[XmlRoot(ElementName = "sgr")]
public class SongGroup
{
    public SongGroup()
    {
       this.Songs = new List<Song>();
    }



[XmlElement(ElementName = "sgs")]
    public List<Song> Songs { get; set; }
}

[XmlRoot(ElementName = "g")]
public class Song
{
    [XmlElement("a")]
    public string Artist { get; set; }

    [XmlElement("s")]
    public string SongTitle { get; set; }
} 

Outputs:

<?xml version="1.0" encoding="utf-8"?>
<sgr xmlns:xsi="http://www.w3.org/2001/XMLSchema-instance" xmlns:xsd="http://www
.w3.org/2001/XMLSchema">
  <sgs>
    <a>A1</a>
    <s>S1</s>
  </sgs>
  <sgs>
    <a>A2</a>
    <s>S2</s>
  </sgs>
</sgr>
6
  • 19
    @Arial: Had the same problem but found the XmlRoot attribute only works on my root node (as I guess it should based on the docs). Not sure how you got the above code to work properly. Got it to work with [XmlType(TypeName = "newName")] on my classes instead. Mar 11, 2011 at 13:25
  • 2
    The Output is not correct you loose a <g>...</g> but this not solve the problem. The solution is the post of "HiTech Magic" [XmlType(TypeName="g")] Aug 8, 2013 at 11:41
  • @Ariel Popovsky, what if i want Song to be an element named "g" and Artist and SongTitle to be attributes on that element. IE, <sgr><sgs><g a="A1" s="S1" /><g a="A2" s="S2"><sgs><sgr>
    – theB3RV
    Sep 4, 2014 at 14:46
  • @theB3RV use [XmlAttribute("a")] and [XmlAttribute("s")] instead of XmlElement and you'll get attributes instead of elements. To rename the Song from sgs to g, just change the ElementName in the Songs list XmlElement Attribute. Sep 9, 2014 at 14:12
  • 3
    XmlArrayItem("g") is what i was looking for
    – theB3RV
    Sep 12, 2014 at 19:55
5

If this is the root element of the document, you can use [XmlRoot("g")].


Here is my updated response based on your clarification. The degree of control you are asking for is not possible without a wrapping class. This example uses a SongGroup class to wrap the list so that you can give alternate names to the items within.

using System;
using System.Collections.Generic;
using System.IO;
using System.Xml.Serialization;

public class SongGroup
{
    public SongGroup()
    {
        this.Songs = new List<Song>();
    }

    [XmlArrayItem("g", typeof(Song))]
    public List<Song> Songs { get; set; }
}

public class Song 
{ 
    public Song()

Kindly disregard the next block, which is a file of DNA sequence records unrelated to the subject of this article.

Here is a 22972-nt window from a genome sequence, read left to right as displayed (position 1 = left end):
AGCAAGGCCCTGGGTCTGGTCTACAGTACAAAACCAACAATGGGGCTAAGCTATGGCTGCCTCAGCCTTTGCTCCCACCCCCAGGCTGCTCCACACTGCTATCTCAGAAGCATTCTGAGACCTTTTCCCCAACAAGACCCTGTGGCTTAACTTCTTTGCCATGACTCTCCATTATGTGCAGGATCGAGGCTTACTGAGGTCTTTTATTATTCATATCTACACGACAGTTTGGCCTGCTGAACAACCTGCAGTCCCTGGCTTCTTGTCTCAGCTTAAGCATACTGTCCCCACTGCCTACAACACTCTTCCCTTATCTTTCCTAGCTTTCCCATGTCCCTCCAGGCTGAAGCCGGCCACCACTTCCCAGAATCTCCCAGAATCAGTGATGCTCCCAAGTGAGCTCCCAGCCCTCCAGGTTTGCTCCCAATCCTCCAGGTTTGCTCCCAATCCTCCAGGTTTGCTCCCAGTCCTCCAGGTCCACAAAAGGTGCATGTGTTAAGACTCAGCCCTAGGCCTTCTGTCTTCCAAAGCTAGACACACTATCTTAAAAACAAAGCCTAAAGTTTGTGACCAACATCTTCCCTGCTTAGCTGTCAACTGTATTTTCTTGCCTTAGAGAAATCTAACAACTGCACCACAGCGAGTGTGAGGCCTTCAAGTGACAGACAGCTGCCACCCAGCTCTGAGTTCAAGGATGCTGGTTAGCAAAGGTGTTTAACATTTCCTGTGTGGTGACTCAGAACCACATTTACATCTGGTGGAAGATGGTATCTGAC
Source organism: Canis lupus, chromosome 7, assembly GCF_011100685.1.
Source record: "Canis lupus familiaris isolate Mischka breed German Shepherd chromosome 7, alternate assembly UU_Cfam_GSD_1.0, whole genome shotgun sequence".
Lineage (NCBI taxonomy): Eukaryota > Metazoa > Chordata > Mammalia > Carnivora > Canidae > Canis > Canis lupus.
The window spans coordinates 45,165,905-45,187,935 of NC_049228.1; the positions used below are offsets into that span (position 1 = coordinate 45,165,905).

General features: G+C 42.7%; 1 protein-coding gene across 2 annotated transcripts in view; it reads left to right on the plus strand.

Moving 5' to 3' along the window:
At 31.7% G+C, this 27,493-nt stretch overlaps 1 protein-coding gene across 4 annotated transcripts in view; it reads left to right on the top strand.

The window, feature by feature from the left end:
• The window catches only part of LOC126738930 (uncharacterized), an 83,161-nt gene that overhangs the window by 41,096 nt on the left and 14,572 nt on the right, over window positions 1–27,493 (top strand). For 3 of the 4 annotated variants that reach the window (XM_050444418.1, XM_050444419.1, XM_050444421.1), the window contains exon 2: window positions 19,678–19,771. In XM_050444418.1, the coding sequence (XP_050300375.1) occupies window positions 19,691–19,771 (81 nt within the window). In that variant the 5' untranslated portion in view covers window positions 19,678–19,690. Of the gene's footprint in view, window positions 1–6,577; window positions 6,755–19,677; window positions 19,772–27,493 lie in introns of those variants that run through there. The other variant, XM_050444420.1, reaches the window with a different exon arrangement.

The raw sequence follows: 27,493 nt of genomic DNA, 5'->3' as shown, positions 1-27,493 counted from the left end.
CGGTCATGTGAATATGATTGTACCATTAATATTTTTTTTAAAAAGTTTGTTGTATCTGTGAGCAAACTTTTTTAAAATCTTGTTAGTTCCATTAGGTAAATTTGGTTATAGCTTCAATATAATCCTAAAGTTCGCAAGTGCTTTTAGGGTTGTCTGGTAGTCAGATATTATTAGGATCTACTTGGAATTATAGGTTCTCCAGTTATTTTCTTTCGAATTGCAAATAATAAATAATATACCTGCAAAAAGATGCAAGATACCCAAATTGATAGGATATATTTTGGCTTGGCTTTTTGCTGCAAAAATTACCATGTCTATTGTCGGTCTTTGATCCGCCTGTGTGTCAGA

{
    }

    [XmlElement("a")] 
    public string Artist { get; set; }

    [XmlElement("s")]
    public string SongTitle { get; set; }
} 

internal class Test
{
    private static void Main()
    {
        XmlSerializer serializer = new XmlSerializer(typeof(SongGroup));

        SongGroup group = new SongGroup();
        group.Songs.Add(new Song() { Artist = "A1", SongTitle = "S1" });
        group.Songs.Add(new Song() { Artist = "A2", SongTitle = "S2" });

        using (Stream stream = new MemoryStream())
        using (StreamWriter writer = new StreamWriter(stream))
        {
            serializer.Serialize(writer, group);
            stream.Seek(0, SeekOrigin.Begin);
            using (StreamReader reader = new StreamReader(stream))
            {
                Console.WriteLine(reader.ReadToEnd());
            }
        }
    }
}

This has the side effect of generating one more inner element representing the list itself. On my system, the output looks like this:

<?xml version="1.0" encoding="utf-8"?>
<SongGroup xmlns:xsi="http://www.w3.org/2001/XMLSchema-instance" xmlns:xsd="http://www.w3.org/2001/XMLSchema">
  <Songs>
    <g>
      <a>A1</a>
      <s>S1</s>
    </g>
    <g>
      <a>A2</a>
      <s>S2</s>
    </g>
  </Songs>
</SongGroup>
1
  • I realise this is a very old question/answer, but the specific output they wanted is available with XmlType(TypeName="g")]. You do not need a wrapping class and can just attribute the classes themselves. Cheers. Aug 8, 2013 at 15:09
0

Use XmlElementAttribute: http://msdn.microsoft.com/en-us/library/system.xml.serialization.xmlrootattribute.aspx

[Serializable]
[XmlRoot(ElementName="g")]
class Song
{
    public string Artist;
    public string SongTitle;
}

should work.

1
  • Song is not the Root element, so this will not work. XmlRoot only applies at the root node. Sorry. Aug 9, 2013 at 10:42
-2
[XmlRoot("g")]
class Song
{
}

Should do the trick

1
  • 1
    Song is not the Root element, so this will not work. XmlRoot only applies at the root node. Sorry. Aug 9, 2013 at 10:41